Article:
Rural Economy Continues to Struggle

Discouraging news from the heartland as the Rural Mainstreet Index fell to its lowest level of the year in September.

September’s Rural Mainstreet Index has more discouraging news on the rural economy. (Photo By: Alexis Matsui)

September’s Rural Mainstreet Index has more discouraging news on the rural economy. (Photo By: Alexis Matsui)

There was little to cheer about in the report issued Sept. 21, as the index sank to 39.6 on a scale of 0 to 100. That's down from 42.2 in August and the lowest it's been since last December.

Farmland prices fell for the 46th consecutive month. And it's now 49 months in a row that the agriculture equipment sales index has dropped below growth neutral.

The community bank presidents and CEOs in a 10-state region surveyed for the report remain pessimistic. The confidence index, reflecting economic expectations six months out, increased from 35.6 in August to 36.1 in September, which is still a weak number.

"Concerns about trade, drought conditions in portions of the region, and low agriculture commodity prices impaired bankers' economic outlook for the month," said Ernie Goss, an economics professor at Creighton University's Heider College of Business, which produces the Rural Mainstreet Index.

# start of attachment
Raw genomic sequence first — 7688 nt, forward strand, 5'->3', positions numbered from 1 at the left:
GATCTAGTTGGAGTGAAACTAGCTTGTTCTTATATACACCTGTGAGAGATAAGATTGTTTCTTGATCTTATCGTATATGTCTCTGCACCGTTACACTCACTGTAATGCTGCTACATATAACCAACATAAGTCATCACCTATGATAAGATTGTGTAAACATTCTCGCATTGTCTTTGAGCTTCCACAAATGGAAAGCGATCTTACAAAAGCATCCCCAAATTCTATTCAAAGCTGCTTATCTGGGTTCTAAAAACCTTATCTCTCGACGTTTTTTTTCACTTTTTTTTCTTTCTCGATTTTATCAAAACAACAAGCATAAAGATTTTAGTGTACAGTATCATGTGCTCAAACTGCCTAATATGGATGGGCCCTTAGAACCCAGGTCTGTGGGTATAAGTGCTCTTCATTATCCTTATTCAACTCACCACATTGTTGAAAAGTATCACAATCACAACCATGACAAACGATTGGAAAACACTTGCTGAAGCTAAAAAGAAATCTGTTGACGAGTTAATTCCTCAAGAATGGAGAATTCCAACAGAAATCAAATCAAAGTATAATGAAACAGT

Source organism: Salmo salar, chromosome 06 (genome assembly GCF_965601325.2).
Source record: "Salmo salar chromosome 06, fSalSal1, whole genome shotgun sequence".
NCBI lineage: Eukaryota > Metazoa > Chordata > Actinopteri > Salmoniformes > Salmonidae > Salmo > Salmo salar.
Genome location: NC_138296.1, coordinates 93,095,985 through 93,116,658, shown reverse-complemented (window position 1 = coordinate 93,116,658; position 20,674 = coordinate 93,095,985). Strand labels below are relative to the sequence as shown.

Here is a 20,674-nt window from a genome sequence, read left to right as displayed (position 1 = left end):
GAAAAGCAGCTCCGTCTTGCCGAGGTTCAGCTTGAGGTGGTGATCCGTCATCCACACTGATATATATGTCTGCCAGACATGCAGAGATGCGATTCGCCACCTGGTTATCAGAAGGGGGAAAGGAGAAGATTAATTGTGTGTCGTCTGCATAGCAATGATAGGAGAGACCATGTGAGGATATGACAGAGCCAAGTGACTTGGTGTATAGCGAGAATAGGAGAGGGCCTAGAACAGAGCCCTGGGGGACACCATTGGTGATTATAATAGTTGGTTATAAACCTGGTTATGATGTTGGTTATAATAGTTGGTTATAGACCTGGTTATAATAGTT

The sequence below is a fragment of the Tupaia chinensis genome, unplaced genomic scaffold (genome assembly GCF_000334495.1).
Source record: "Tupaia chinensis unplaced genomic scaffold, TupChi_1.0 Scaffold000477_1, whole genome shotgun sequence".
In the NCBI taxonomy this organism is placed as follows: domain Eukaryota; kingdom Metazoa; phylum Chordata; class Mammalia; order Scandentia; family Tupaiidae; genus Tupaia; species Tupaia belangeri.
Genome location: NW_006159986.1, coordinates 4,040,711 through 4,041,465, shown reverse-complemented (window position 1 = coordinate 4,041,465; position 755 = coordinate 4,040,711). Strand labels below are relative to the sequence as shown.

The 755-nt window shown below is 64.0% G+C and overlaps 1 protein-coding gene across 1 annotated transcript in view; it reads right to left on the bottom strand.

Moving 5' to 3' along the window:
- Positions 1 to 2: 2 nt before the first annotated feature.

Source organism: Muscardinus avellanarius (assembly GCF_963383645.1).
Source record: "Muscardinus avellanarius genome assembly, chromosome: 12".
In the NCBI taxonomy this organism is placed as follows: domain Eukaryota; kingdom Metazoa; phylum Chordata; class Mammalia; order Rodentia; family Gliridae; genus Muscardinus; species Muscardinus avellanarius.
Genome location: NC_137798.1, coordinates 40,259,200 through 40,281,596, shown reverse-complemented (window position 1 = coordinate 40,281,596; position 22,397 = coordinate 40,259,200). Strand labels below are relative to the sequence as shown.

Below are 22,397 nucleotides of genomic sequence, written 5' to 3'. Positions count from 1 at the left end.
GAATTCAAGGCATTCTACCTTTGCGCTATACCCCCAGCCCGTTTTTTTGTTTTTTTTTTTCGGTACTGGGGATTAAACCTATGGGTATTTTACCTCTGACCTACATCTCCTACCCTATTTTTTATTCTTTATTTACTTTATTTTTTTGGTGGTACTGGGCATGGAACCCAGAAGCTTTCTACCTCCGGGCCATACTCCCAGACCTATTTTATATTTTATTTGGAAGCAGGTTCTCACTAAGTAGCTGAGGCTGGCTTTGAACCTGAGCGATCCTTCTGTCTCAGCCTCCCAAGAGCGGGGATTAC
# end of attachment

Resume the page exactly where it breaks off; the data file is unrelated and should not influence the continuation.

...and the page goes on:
"As a result of weak farm income, more than one-half, or 51.2 percent of bankers, reported restructuring farm loans, while approximately 18.6 percent indicated their bank had increased collateral requirements. Despite weak farm income, bank CEOs reported a low 2.1 percent increase in farm loan defaults and a 4.1 percent rise in farm loan delinquencies," added Goss.

One bright spot: The employment gauge climbed to 55.9 from 51.1, as Rural Mainstreet businesses not linked to agriculture increased hiring for the month and at a faster pace than in August.

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